In a similar vein, because of his voting control of the company, the son had the power to accumulate dividends, thereby increasing the company's value. The son also could require the trust to sell the company's stock to the son at its book value. Since the company's FMV was greater than the book value, the son, in effect, had the right to acquire the stock in a bargain purchase. Moreover, from the trust's standpoint, the property was effectively nonincome-producing, since the trustee was not only unable to require the company to make distributions to the surviving spouse, but was also precluded from selling the stock without' the son's approval.

The Service determined that the bequest of the company's stock to the trust would not qualify for the marital deduction. First, the son had the power to appoint trust corpus to a person other than the surviving spouse (i.e., himself). Because the stock's book value was less than its FMV at the decedent's date of death (and was expected to remain that way throughout the surviving spouse's lifetime), the IRS concluded that the son's right to make a bargain purchase of the stock effectively permitted the son to substantially deplete the value of the trust corpus; this right was tantamount to a power to appoint property to a person other than the surviving spouse.

Second, the surviving spouse did not have a right to the income from all or a specified portion of the trust property, since she did not have a legally enforceable right to any income from the stock. The Service also noted that since the amount remaining in the trust after the purchase of the stock by the son would not be ascertainable, the spouse's right to income was not a right to income from a specific sum that would be determinable at the time of the decedent's death. The IRS concluded that the bequest did not satisfy the QTIP requirements for the marital deduction and, therefore, the value of the stock was taxable in the decedent's gross estate.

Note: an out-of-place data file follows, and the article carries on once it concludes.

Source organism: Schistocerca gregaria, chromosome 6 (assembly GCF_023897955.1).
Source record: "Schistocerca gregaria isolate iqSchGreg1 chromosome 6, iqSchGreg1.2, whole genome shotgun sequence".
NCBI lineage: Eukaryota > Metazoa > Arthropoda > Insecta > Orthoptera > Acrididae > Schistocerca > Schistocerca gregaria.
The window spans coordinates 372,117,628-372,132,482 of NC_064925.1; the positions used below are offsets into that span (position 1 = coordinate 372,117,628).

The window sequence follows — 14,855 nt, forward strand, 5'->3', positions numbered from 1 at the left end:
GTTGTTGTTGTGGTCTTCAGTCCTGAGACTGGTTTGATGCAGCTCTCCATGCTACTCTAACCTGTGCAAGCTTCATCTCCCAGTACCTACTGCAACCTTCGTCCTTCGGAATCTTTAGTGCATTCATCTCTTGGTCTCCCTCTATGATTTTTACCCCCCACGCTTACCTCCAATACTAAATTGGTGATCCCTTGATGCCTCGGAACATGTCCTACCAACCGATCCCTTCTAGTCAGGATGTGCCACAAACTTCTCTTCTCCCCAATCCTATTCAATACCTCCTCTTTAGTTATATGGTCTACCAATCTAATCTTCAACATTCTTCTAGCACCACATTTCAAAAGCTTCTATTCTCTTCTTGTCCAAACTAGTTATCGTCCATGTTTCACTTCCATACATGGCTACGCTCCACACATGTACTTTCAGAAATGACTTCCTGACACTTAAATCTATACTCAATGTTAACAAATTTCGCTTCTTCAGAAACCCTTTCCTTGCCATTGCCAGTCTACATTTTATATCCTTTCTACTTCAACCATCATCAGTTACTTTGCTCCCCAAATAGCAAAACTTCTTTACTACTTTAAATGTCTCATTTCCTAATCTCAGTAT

Although the book value purchase option in the letter ruling was granted by the terms of the decedent's will, it is not unusual to fund marital trusts with closely held stock subject to a buy/sell agreement. The option price granted in a buy/sell agreement frequently will provide for a price that is less than FMV. Consequently, estate planners should be on the alert whenever stock subject to a buy/sell agreement is used to fund a QTIP trust if the option purchase price may be less than the stock's FMV. If that is the case, the QTIP election could be invalidated with respect to the entire trust corpus (which in the case of closely held stock could constitute a substantial portion of a decedent's estate.
COPYRIGHT 1992 American Institute of CPA's
No portion of this article can be reproduced without the express written permission from the copyright holder.
Copyright 1992, Gale Group. All rights reserved. Gale Group is a Thomson Corporation Company.

Article Details
Printer friendly Cite/link Email Feedback
Title Annotation:qualifying terminable interest property
Author:Kurtz, N. Patricia
Publication:The Tax Adviser
Date:Dec 1, 1992
Words:1204
Previous Article:Construction contracts: multistate sales and use tax implications.
Next Article:Form 5471 reporting for resident aliens complicated by family attribution rules.
Topics:


Related Articles
Q-TIP trusts and loss of marital deduction.
Cases and rulings on the marital deduction, and miscellaneous estate and trust issues.
The IRS's general aversion to loan guarantees on QTIP trust planning.
Formula! Formula! Formula!
IRS loses estate tax marital deduction case.
Divided Tax Court now allows estate tax marital deduction for QTIP property contingent on executor's QTIP election for estates of decedents dying...
QTIP cannot escape taxation in both spouses' estates.
... More on Letts.
Using IRAs to fund QTIP trusts.
Marital trusts and the Sec. 754 election.

Terms of use | Copyright © 2017 Farlex, Inc. | Feedback | For webmasters